Renewing SSL certificates

It is that time of the year when I needed to renew all of my SSL certificates for my web servers and email servers.  This post is a reminder for myself on the steps and commands needed to succesfully renew the certificates, for future reference.

First, check the current certificates and key files.  For CentOS 6, this is located at /etc/pki/tls/private and /etc/pki/tls/certs.

[root@localhost ~]# cd /etc/pki/tls/private
[root@localhost private]# ls -lart
-rw-------. 1 root root 1704 Feb 19  2014 localhost.key
-rw-r--r--. 1 root root 1033 Feb 20  2014 localhost.csr
drwxr-xr-x. 5 root root 4096 Jan 29 15:33 ..
drwxr-xr-x. 2 root root 4096 Feb 16 09:06 .
[root@localhost private]# cd ../certs
[root@localhost certs]# ls -lart
-rw-r--r--. 1 root root    1805 Feb 20  2014 localhost.crt
-rw-r--r--. 1 root root    1757 Feb 20  2014 localhost-chain.crt
-rw-r--r--. 1 root root    1521 Feb 20  2014 localhost-root.crt
-rw-r--r--. 1 root root    5083 Feb 20  2014 localhost-postfix.crt
-rw-r--r--. 1 root root 1005005 Jul 14  2014
-rw-r--r--. 1 root root  786601 Jul 14  2014 ca-bundle.crt
-rwxr-xr-x. 1 root root     829 Jan 21 01:32 renew-dummy-cert
-rw-r--r--. 1 root root    2242 Jan 21 01:32 Makefile
-rwxr-xr-x. 1 root root     610 Jan 21 01:32 make-dummy-cert
drwxr-xr-x. 5 root root    4096 Jan 29 15:33 ..
drwxr-xr-x. 2 root root    4096 Feb 16 09:09 .

Next create the new certificate signing request (CSR).  Take this chance to create a new private key, with perhaps a higher number of bits and a better algorithm.  This is done using the -newkey, -sha256, and -keyout flags.  The -nodes flag is used to create the new private key without a passphrase (so that the services using the private key can start without needing input from a human).

[root@localhost ~]# cd /etc/pki/tls/private/
[root@localhost private]# openssl req -nodes -newkey rsa:4096 -sha256 -keyout localhost-new.key -out localhost-new.csr
Generating a 4096 bit RSA private key
writing new private key to 'localhost-new.key'
You are about to be asked to enter information that will be incorporated
into your certificate request.
What you are about to enter is what is called a Distinguished Name or a DN.
There are quite a few fields but you can leave some blank
For some fields there will be a default value,
If you enter '.', the field will be left blank.
Country Name (2 letter code) [XX]:MY
State or Province Name (full name) []:Kuala Lumpur
Locality Name (eg, city) [Default City]:Kuala Lumpur
Organization Name (eg, company) [Default Company Ltd]
Organizational Unit Name (eg, section) []:localhost
Common Name (eg, your name or your server's hostname) []
Email Address []:

Please enter the following 'extra' attributes
to be sent with your certificate request
A challenge password []:
An optional company name []:
[root@localhost private]# ls -lart
-rw-------. 1 root root 1704 Feb 19  2014 localhost.key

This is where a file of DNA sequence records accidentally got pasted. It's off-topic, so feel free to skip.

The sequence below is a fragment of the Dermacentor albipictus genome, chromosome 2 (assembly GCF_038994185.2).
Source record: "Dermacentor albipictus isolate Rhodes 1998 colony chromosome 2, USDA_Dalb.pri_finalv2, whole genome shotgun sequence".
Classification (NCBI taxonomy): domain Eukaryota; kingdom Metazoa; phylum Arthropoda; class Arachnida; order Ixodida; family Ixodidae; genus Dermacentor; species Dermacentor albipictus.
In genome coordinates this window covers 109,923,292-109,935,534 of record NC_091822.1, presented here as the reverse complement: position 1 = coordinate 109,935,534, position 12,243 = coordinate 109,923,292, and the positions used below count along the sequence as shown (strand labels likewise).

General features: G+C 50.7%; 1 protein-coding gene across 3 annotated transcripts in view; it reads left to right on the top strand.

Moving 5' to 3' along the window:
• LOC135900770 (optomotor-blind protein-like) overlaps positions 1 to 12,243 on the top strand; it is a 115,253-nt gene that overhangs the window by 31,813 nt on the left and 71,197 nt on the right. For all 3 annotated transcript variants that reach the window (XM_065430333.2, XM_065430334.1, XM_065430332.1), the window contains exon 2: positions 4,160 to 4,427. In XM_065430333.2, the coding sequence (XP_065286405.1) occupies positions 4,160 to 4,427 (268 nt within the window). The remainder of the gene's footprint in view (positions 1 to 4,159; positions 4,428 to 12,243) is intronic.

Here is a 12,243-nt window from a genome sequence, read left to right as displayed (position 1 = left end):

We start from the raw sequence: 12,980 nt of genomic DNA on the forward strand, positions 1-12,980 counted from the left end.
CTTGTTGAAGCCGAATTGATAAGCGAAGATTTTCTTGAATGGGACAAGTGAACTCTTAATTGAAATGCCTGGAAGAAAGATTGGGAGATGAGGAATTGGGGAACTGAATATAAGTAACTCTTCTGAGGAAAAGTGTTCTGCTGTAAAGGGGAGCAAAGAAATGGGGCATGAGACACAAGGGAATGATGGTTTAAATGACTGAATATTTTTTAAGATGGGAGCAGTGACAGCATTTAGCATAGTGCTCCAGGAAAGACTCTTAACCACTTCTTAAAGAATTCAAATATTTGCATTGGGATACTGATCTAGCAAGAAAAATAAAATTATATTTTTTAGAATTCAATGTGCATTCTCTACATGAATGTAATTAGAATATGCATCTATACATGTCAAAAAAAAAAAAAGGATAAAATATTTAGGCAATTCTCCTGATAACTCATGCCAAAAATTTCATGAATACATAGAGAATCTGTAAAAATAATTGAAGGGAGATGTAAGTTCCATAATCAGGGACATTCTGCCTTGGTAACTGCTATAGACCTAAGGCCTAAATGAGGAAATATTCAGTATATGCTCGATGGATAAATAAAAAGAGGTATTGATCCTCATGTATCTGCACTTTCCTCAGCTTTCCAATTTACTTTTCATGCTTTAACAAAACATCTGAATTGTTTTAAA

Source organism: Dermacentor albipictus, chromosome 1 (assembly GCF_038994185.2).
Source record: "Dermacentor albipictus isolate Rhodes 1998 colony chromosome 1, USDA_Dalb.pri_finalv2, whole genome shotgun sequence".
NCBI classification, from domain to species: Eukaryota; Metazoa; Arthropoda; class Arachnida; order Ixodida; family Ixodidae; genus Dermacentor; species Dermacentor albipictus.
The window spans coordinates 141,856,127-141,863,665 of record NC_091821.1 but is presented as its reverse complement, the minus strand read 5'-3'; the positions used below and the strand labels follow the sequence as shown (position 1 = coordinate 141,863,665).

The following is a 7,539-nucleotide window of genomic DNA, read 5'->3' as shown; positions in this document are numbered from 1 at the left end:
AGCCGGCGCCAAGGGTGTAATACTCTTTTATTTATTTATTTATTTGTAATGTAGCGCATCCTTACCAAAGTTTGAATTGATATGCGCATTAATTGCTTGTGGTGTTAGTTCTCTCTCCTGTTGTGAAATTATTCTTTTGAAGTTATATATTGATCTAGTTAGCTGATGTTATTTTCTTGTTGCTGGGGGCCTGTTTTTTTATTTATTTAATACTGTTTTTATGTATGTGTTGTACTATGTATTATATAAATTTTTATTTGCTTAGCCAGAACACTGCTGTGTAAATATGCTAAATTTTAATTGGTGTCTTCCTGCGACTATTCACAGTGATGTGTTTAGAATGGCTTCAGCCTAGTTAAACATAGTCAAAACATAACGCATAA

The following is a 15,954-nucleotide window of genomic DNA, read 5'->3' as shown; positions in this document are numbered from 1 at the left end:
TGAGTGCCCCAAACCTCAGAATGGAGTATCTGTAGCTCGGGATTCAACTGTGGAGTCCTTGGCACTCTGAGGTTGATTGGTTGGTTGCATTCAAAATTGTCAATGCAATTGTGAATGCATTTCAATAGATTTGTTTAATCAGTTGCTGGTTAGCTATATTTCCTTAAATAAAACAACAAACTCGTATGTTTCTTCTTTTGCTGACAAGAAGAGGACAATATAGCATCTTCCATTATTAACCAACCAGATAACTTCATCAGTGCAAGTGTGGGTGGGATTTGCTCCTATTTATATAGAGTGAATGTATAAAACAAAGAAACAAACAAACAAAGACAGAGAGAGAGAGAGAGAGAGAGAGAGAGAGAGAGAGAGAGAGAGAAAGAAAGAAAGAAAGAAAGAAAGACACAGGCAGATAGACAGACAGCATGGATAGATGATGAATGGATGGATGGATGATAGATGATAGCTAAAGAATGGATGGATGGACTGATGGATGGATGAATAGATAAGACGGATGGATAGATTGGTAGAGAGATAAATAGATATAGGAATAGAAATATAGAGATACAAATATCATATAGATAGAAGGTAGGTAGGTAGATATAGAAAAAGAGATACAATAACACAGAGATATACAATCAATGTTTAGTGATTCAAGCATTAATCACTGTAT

-rw-r--r--. 1 root root 1033 Feb 20  2014 localhost.csr
drwxr-xr-x. 5 root root 4096 Jan 29 15:33 ..
-rw-r--r--. 1 root root 3272 Feb 16 10:05 localhost-new.key
-rw-r--r--. 1 root root 1748 Feb 16 10:05 localhost-new.csr
drwxr-xr-x. 2 root root 4096 Feb 16 10:05 .

Send the CSR file (localhost-new.csr) to the certificate authority, and wait for them to issue the certificate for your new key.  Put the certificate files (including the CA root and chain) in the /etc/pki/tls/certs directory.  Do not overwrite the old certificates yet!  I named them localhost-new.crt, localhost-chain-new.crt and localhost-root-new.crt

Now we need to stop all the services using the old certificates.

[root@localhost ~]# service httpd stop
Stopping httpd:                                            [  OK  ]
[root@localhost ~]# service dovecot stop
Stopping Dovecot Imap:                                     [  OK  ]
[root@localhost ~]# service postfix stop
Shutting down postfix:                                     [  OK  ]

Now rename the old certificates for backup.

[root@localhost ~]# cd /etc/pki/tls/certs
[root@localhost certs]# mv localhost.crt localhost-old.crt
[root@localhost certs]# mv localhost-chain.crt localhost-chain-old.crt
[root@localhost certs]# mv localhost-root.crt localhost-root-old.crt

[root@localhost certs]# mv localhost-postfix.crt localhost-postfix-old.crt

Then it is time to rename the new certificates to take the old certificates’ names.

[root@localhost certs]# mv localhost-new.crt localhost.crt
[root@localhost certs]# mv localhost-chain-new.crt localhost-chain.crt
[root@localhost certs]# mv localhost-root-new.crt localhost-root.crt

For postfix, all the root, chain and host certificates need to be in one file.  Create that file, taking the old file name.

[root@localhost certs]# cat localhost.crt >> localhost-postfix.crt
[root@localhost certs]# cat localhost-chain.crt >> localhost-postfix.crt
[root@localhost certs]# cat localhost-root.crt >> localhost-postfix.crt

Start all the services that was stopped.

[root@localhost ~]# service postfix start
Starting postfix:                                          [  OK  ]
[root@localhost ~]# service dovecot start
Starting Dovecot Imap:                                     [  OK  ]
[root@localhost ~]# service httpd start
Starting httpd:                                            [  OK  ]

If everything is done correctly, this should be the end of the exercise.  Test all the services and make sure everything is working as before.

2 thoughts on “Renewing SSL certificates

  1. i favour nginx instead of apache these far, none of the nginx servers have https on it yet but i read about the ssl on nginx, pretty much the same or less with apache

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